Okay, that story started some talking. Let me tell another. I talked with Sam's business manager, Roz. She was pretty open and told me this story - remember, this is in her words:
"Sam hired me when he was about 80. One of the first things I did was to look at the backlog of work - he had about a three year backlog. To me, that did not make sense with Sam being 80. What we needed was a one year backlog. So I raised the price of his work, especially his rockers. But at the end of the year, he still had a three year backlog. So I raised the prices again. Still a three year backlog. No matter how much I raised the prices, he still had a three year backlog."
Sam once commented: "They pay me whatever I ask for my chairs."
And just a comment about Sam - he was a VERY likable guy. Everybody who met him liked him. I think this really helped him because people wanted to help him succeed. He was a very good craftsman but he was also a designer and was able to find designs that resonated with critics, collectors, and ordinary people. And once he had those designs, he was able to let his staff do most of the building of the furniture. Sam did something on every piece of furniture, but his employees did the majority of the work.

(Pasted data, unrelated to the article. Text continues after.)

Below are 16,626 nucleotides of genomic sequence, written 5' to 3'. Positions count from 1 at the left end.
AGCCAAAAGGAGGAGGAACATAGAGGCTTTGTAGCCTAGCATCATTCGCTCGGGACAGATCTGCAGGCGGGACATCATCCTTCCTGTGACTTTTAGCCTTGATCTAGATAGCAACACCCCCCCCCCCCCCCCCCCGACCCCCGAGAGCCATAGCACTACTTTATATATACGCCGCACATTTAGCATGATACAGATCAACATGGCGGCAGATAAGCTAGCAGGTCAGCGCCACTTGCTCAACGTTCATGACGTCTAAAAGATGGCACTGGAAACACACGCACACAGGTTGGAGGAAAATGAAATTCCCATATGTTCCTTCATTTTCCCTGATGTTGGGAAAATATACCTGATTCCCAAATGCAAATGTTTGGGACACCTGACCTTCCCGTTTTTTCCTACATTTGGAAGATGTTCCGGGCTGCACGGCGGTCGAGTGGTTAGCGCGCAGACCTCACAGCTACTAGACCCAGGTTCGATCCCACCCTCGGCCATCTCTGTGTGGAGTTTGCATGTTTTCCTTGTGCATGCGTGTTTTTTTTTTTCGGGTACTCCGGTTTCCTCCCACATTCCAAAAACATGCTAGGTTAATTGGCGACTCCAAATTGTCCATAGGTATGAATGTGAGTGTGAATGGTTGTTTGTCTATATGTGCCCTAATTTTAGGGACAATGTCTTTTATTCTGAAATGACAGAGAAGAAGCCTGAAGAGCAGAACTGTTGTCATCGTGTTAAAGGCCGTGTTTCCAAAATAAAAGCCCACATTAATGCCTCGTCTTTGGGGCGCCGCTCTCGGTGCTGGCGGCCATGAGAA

And while he had a backlog of work when he died, the value of a"Maloof chair" made by his employees plummeted when Sam could no longer sign the chairs.
[When Sam was in his high 70's, he bought a Porsche 911. He told a funny story about getting stopped by one of the local cops for speeding. But that's a story for another time.]
Go into the world and do well. But more importantly, go into the world and do good.